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By Janice Llanes Fabry

The Rye Neck School District feasted its eyes on the K-5 Fine Arts Show at the F.E. Bellows Auditorium May 9-11. Art teachers and curators Trisha Appel and Dara Goodman assembled a gallery that reflected the students’ understanding and usage of the elements and principles of art.

“Every year, we push ourselves to do bigger and better things,” said Goodman. “We reinvent the wheel, while also adhering to the classics.”

The exhibit showcased a variety of media and technique, two- and three- dimensional forms, master artists, and cultural studies. Pop art highlighted the works of Andy Warhol, Keith Haring, Wayne Thiebaud, Peter Max, and Jim Dine.

New this year was an interactive mindfulness station, testament to the District’s commitment to giving students the tools to focus on the present.

“We give students goals and guidelines techniques and concepts, but there’s a lot of freedom to express themselves and go in their own direction,” noted Appel. “They’re very excited about their own work and each other’s.”

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Art teachers Dara Goodman, at left, and Trisha Appel, at right, with third-grade students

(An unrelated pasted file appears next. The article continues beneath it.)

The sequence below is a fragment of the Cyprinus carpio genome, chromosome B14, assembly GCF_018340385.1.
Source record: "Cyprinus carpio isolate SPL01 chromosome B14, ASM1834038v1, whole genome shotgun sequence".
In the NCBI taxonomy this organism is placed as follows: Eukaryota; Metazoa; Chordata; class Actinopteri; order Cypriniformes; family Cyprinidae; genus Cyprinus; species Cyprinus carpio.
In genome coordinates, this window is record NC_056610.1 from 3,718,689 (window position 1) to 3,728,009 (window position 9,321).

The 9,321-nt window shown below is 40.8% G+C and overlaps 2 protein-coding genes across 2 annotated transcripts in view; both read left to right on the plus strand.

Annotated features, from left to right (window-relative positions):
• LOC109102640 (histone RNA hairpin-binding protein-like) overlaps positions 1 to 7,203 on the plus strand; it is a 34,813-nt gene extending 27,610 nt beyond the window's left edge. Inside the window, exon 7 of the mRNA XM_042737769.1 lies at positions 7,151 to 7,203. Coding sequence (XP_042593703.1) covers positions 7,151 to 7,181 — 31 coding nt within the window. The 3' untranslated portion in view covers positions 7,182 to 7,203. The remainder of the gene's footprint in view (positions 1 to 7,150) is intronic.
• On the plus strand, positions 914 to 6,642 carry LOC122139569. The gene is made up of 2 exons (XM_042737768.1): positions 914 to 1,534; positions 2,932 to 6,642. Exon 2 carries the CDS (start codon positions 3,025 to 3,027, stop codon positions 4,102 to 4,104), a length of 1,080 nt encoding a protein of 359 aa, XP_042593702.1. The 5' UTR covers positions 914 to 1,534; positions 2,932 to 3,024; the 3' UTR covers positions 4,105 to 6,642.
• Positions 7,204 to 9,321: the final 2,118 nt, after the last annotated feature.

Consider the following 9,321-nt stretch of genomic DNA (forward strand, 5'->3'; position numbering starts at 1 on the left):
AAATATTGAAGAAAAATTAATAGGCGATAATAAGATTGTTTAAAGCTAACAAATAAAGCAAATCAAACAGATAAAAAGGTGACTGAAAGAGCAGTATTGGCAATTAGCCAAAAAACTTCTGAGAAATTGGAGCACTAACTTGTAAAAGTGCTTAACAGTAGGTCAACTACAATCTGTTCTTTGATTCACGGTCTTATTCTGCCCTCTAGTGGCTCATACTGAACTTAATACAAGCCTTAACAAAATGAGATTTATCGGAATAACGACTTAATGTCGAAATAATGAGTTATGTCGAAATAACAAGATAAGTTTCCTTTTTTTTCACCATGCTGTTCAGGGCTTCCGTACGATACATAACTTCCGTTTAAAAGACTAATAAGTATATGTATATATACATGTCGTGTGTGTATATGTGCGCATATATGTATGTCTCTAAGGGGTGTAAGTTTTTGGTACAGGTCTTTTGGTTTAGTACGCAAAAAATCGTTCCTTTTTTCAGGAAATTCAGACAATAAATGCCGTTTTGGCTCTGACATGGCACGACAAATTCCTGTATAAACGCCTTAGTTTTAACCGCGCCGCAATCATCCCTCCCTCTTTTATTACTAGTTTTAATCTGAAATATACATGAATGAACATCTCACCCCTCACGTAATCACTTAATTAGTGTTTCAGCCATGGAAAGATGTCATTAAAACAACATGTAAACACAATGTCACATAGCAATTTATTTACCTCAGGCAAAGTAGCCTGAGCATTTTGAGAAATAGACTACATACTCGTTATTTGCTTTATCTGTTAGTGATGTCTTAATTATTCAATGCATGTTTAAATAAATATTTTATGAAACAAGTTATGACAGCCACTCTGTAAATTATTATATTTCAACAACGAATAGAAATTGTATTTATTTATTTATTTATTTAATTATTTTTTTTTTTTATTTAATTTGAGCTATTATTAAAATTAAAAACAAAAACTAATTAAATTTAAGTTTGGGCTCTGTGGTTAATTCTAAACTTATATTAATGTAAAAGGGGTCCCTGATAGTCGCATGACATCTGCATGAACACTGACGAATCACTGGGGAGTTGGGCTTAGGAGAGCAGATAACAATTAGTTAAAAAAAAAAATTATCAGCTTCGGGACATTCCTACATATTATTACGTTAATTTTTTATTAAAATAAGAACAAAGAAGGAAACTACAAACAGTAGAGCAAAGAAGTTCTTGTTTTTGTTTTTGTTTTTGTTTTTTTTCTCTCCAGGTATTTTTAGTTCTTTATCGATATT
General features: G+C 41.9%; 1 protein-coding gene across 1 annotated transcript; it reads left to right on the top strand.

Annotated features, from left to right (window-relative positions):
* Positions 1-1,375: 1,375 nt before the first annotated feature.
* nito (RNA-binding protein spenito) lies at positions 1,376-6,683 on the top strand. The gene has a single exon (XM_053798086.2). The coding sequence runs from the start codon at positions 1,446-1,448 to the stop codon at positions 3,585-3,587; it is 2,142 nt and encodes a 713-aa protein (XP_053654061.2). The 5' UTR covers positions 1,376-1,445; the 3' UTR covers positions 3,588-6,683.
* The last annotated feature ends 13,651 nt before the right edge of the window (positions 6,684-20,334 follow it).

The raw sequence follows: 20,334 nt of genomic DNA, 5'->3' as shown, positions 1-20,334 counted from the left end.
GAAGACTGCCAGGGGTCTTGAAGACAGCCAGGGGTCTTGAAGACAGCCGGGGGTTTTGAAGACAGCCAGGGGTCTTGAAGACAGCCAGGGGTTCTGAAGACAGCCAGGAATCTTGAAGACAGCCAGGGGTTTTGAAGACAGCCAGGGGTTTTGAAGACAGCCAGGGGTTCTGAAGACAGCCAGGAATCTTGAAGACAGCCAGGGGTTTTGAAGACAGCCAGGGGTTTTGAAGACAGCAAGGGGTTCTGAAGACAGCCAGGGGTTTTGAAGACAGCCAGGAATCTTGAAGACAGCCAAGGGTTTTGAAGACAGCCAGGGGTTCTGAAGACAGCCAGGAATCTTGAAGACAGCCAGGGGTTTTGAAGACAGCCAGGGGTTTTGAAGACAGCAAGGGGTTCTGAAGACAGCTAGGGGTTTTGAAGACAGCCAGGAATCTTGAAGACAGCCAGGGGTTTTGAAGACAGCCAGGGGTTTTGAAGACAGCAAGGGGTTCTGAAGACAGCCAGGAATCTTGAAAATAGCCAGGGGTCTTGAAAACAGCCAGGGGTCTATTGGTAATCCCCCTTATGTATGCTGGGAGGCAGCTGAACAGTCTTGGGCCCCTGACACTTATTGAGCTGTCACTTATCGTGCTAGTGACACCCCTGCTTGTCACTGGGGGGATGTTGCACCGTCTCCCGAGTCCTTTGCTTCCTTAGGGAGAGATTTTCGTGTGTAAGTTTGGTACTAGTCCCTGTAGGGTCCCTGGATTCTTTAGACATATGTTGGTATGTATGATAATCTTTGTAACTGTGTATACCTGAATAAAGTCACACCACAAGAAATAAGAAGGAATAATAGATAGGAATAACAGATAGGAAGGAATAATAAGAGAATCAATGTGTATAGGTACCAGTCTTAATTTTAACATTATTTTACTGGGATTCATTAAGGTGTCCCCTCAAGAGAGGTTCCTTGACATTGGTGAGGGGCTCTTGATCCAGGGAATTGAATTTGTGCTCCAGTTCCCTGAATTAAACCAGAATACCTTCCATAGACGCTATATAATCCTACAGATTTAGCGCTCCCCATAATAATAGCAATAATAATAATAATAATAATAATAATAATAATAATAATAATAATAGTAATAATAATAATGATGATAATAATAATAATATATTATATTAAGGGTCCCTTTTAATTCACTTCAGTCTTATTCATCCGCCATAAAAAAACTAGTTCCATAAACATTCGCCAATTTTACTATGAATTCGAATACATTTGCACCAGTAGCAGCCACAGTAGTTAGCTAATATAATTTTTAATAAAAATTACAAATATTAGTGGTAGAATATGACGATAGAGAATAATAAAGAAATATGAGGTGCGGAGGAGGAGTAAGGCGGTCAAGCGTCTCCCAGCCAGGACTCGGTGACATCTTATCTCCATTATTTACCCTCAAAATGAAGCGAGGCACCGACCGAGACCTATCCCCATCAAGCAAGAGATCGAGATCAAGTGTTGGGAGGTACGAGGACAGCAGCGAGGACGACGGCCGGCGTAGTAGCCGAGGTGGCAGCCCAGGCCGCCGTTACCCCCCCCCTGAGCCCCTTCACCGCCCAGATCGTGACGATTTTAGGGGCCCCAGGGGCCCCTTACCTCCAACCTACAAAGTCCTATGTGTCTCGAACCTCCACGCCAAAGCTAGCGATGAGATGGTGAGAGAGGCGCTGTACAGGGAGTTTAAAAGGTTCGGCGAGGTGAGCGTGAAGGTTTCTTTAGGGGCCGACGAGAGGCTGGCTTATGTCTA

F.E. Bellows third graders

Rye Country Day seniors Duncan Khosla, Kasey Luo, and Catherine Mollerus were named 2017 National Merit Scholars. Of the approximately 1.6 million students who took the qualifying exam, some 15,000 made it to the semifinalist stage, and 2,500 were selected as finalists. Eight Rye Country Day students were named semifinalists.

Rye Middle School students wowed the crowd singing and dancing their way through a variety of award-winning songs, covering music from the Blues Brothers (“Soul Man”) to Hairspray (“You Can't Stop the Beat”). The evening was filled with solo numbers that pulled on your heartstrings and large group ensembles just for the fun of it. Some 40 Middle Schoolers performed, supported by a crew of several high school students and Mr. Snowden, Director; Mr. Beany, Music Director; Ms. Cunningham, Choreographer; and Mr. Gwardyak, Technical Director.

Photos by Anne and Joel Darelius

Rye High students recently shared their skills in American Sign Language with Milton School students. The upperclassmen started the morning off by signing the story of “The Lion and the Mouse.” They then went on to individualized teaching of basic signs. The Rye City School District offers American Sign Language as a foreign language beginning in seventh grade. 

— Annette McLoughlin

Weird, Wacky and Wondrous

Budding fourth- and fifth-grade scientists at Milton School dazzled visitors with an array of gooey, sticky, sparkly, and colorful experiments that sparked minds and created a wonderful, educational mess.

Photos by Annette McLoughlin